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Yemen: Nine Years Into Conflict And Two Years Into Truce, School Dropouts Soar

After nine years of conflict in Yemen, two in five
children, or 4.5
, are out of school, with displaced children
twice as likely to drop out than their peers, according to a
new report by Save the Children.

The report, titled
‘ Hanging in the Balance: Yemeni Children’s Struggle for
Education’ (attached), found that one-third of families
surveyed in Yemen have at least one child who has dropped
out of school in the past two years despite the UN-brokered
truce that took effect in 2022.

Although the truce
officially expired in October 2022, parties have continued
to adhere to its core elements and large-scale fighting has
not reignited. However, while casualty rates have dropped,
three quarters of students (76%) reported that their sense
of safety has not increased, with 14% of families citing
violence as a direct cause of school dropouts.

ongoing violence and the collapsed economy in Yemen have
pushed two-thirds of the population below the poverty line
and displaced an estimated 4.5
million people
or 14% of the population, most of whom
have been displaced multiple times.

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Save the
Children’s analysis found that displaced children are
twice as vulnerable to school dropouts, and while returning
to the area of origin reduces the vulnerability of
internally displaced children to school dropouts by 20%,
ongoing insecurity prevents their ability to return

Monthly school fees and the cost of textbooks
are putting education out of reach for many, with 20% of
families reporting they are unaffordable. Over 44% of
caregivers and children surveyed said that the need to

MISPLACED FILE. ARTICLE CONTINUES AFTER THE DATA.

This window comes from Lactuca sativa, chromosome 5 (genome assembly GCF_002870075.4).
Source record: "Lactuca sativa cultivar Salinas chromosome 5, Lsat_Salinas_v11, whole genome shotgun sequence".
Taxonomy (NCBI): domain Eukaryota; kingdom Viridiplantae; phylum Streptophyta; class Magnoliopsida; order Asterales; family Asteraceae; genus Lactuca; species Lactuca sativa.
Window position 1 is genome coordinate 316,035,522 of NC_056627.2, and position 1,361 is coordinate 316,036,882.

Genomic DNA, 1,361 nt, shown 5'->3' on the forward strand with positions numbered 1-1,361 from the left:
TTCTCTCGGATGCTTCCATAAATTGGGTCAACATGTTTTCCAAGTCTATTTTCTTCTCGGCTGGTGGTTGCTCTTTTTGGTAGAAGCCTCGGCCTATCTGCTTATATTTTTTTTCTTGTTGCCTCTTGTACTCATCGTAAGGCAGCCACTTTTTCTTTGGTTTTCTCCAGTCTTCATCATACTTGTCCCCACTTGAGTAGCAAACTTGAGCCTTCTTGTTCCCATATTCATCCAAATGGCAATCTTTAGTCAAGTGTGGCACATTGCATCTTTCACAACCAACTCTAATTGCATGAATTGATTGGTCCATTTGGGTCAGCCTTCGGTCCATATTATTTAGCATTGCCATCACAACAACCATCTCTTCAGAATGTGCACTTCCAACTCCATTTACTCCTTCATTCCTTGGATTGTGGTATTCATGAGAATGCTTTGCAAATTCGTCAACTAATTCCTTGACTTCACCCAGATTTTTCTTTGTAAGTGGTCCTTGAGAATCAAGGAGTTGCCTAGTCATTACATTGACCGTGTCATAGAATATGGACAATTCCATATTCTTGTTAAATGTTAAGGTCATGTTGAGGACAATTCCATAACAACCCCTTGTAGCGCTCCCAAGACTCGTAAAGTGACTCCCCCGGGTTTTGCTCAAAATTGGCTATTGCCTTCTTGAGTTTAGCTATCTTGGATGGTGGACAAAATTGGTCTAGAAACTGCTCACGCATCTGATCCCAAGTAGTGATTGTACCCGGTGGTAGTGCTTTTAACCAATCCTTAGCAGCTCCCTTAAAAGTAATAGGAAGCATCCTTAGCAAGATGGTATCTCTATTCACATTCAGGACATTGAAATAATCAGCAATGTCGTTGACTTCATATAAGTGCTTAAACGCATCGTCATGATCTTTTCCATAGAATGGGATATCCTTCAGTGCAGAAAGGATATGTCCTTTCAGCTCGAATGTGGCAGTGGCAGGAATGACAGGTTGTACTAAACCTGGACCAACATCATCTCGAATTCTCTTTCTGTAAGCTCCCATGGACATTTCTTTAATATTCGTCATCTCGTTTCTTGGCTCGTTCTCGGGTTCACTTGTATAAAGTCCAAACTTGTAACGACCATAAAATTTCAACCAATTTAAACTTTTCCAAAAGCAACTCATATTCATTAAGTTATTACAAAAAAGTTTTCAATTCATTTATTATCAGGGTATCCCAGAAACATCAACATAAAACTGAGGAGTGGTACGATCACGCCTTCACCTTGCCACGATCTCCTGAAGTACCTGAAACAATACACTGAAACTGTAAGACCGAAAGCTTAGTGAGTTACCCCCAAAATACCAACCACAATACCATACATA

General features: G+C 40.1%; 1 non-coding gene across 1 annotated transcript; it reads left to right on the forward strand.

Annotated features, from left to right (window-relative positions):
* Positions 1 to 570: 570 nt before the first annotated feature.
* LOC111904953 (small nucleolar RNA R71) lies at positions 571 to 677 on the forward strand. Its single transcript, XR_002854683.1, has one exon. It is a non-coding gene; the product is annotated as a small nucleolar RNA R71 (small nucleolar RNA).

support their family’s income generation was a primary
reason behind school dropouts. Hani-, 48, is a teacher, who
was compelled to withdraw two of his four daughters from
school due to the high cost. “School expenses for each child
can reach more than 25% of my salary. My salary is 76,300
Riyals (approximately US$46), and that is not even enough to
cover the food we need.”

The minimum food basket – the
amount needed to sustain a family of seven for a month –
costs 85 USD on average in Yemen.

Rami-, a 12-year-old
boy, said he had to drop out of school to support his
family. Rami- said:

“How can I go to school when I
know we can’t cover our expenses and my siblings need food?
I must leave school and work.”

Mohamed Mannaa, Save
the Children Interim Country Director in Yemen

“Nine years into this forgotten conflict, we
are confronting an education emergency like never before.
Our latest findings must be a wake-up call and we must act
now to protect these children and their future.

the truce reduced some violence, it hasn’t ever brought the
stability families desperately need to rebuild their lives.
Above everything else, families in Yemen need an official
ceasefire; without one, families are left in

“We can’t let the children of Yemen, who yearn
for nothing more than safety and the chance to learn, lose
sight of a future filled with possibility. Every child in
Yemen deserves to grow up with security, access to quality
education, and a horizon filled with promise. The longer we
wait, the harder it is to achieve long lasting

The impact of the education crisis on Yemen’s
children and their future is profound. Without immediate
intervention, an entire generation risks being left behind,
with long-term consequences for the country’s recovery and

Save the Children calls on all
stakeholders, including the Yemeni authorities, donor
states, institutions, and humanitarian actors, to urgently
address these challenges. This includes committing to a
renewed peace process, ensuring the protection of schools
and students, increasing funding for education, and scaling
up integrated child protection interventions.

For over
60 years, Save the Children has been dedicated to supporting
Yemen’s children. We’re currently active across 11
governorates, focusing on food security, health, nutrition,
child protection, education, and water, sanitation and
hygiene (WASH) initiatives. Our work includes health and
nutrition programs, access to education through non-formal
learning and teacher training, child protection efforts, and
strengthening community resilience with cash assistance and

© Scoop Media

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